Friday April 13th… Dear Diary. The main purpose of this ongoing post will be to track United States extreme or record temperatures related to climate change. Any reports I see of ETs will be listed below the main topic of the day. I’ll refer to extreme or record temperatures as ETs (not extraterrestrials)😊. Here is today’s main climate change related topic:
Signs of Desertification
Happy Friday the 13th everyone. I hope all are avoiding bad luck today. Speaking of one area that has had bad luck weather-wise this year, the western High Plains into the Desert Southwest has been atypically hot and dry. This area is warm and arid anyway, so what is the big deal? With climate change arid areas like western Plains grasslands are susceptible to slipping into a desert climate. In a hotter world deserts expand so what could be happening now from the Texas Panhandle northward into western Kansas is a sign of the Desert Southwest expanding…another canary dying in the coal mine signifying change. A recent Yale publication posited that a huge, climatologically dry area is encroaching upon U.S. farmland:
Quoting from the article:
A North American Climate Boundary Has Shifted 140 Miles East Due to Global Warming
In the late 1800s, geologist and explorer John Wesley Powell first described a clear boundary running longitudinally through North America along the 100th meridian west that visibly separated the humid eastern part of the continent from the more arid western plains. Now, 140 years later, scientists have confirmed that such a sharp climatic boundary exists and that it is slowly shifting east due to climate change — a change that scientists say could have significant implications on farming in the region.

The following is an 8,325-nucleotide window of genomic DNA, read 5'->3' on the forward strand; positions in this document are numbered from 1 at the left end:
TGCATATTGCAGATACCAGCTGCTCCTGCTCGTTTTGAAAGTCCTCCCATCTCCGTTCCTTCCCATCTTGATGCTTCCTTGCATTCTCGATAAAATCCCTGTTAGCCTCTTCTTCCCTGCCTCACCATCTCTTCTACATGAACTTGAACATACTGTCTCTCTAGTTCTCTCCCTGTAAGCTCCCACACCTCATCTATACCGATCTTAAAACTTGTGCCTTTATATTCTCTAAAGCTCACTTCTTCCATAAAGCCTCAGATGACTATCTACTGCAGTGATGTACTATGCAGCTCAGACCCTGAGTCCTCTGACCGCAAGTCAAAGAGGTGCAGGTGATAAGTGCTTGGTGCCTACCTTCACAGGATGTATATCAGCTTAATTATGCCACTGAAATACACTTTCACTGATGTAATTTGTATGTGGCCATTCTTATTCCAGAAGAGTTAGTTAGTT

The new research, published in a pair of studies in the journal Earth Interactions late last month, found the divide is created by three factors: the Rocky Mountains stopping moisture from the Pacific Ocean reaching farther inland, Atlantic winter storms bringing moisture to the eastern half of the U.S., and moisture from the Gulf of Mexico moving north and curving eastward during the summer months. The only other clear, straight divide between humid and arid areas on the globe is the one separating the Sahara Desert from the rest of Africa, climate scientist Richard Seager of Columbia University, lead author of the new papers, said in a statement.
Modified from Seager et al. Earth Interactions, 2018
The last 24-48 hours have truly been hellish in the western High Plains where the combination of near record high temperatures approaching 100F, drought, and high winds have set of several large fires:
Definitely less common than in California, but enormous Great Plains wildfires can still occur under right conditions. Weather in Oklahoma today was similar to Los Angeles under extreme
#SantaAna wind regime: temp >95, humidity <5%, & wind >40 mph. #CAwx #OKwx #CAfire #OKfire
Real-time climate graphics: http://www.karstenhaustein.com/climate
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The Climate Guy